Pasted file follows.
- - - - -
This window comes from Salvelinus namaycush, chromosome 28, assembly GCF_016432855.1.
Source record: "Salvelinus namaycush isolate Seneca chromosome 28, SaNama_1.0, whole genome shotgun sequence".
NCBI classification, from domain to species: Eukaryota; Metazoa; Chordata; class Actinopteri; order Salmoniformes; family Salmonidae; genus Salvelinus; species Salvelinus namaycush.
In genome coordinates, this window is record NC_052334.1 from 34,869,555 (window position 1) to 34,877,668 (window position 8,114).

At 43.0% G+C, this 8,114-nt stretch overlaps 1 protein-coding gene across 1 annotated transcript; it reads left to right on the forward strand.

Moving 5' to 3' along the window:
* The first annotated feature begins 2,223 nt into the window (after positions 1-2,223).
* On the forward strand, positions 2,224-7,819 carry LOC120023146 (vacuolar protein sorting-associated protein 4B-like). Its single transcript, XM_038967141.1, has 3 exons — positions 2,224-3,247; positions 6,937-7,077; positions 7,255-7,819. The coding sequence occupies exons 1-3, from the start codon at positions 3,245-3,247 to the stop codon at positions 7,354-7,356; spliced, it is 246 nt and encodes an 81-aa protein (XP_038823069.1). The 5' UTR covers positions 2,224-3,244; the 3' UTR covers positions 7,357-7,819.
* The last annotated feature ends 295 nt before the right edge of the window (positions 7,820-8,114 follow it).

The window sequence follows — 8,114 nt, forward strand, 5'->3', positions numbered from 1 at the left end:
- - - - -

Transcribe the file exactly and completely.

This window comes from Salvelinus namaycush, chromosome 28, assembly GCF_016432855.1.
Source record: "Salvelinus namaycush isolate Seneca chromosome 28, SaNama_1.0, whole genome shotgun sequence".
NCBI classification, from domain to species: Eukaryota; Metazoa; Chordata; class Actinopteri; order Salmoniformes; family Salmonidae; genus Salvelinus; species Salvelinus namaycush.
In genome coordinates, this window is record NC_052334.1 from 34,869,555 (window position 1) to 34,877,668 (window position 8,114).

At 43.0% G+C, this 8,114-nt stretch overlaps 1 protein-coding gene across 1 annotated transcript; it reads left to right on the forward strand.

Moving 5' to 3' along the window:
* The first annotated feature begins 2,223 nt into the window (after positions 1-2,223).
* On the forward strand, positions 2,224-7,819 carry LOC120023146 (vacuolar protein sorting-associated protein 4B-like). Its single transcript, XM_038967141.1, has 3 exons — positions 2,224-3,247; positions 6,937-7,077; positions 7,255-7,819. The coding sequence occupies exons 1-3, from the start codon at positions 3,245-3,247 to the stop codon at positions 7,354-7,356; spliced, it is 246 nt and encodes an 81-aa protein (XP_038823069.1). The 5' UTR covers positions 2,224-3,244; the 3' UTR covers positions 7,357-7,819.
* The last annotated feature ends 295 nt before the right edge of the window (positions 7,820-8,114 follow it).

The window sequence follows — 8,114 nt, forward strand, 5'->3', positions numbered from 1 at the left end: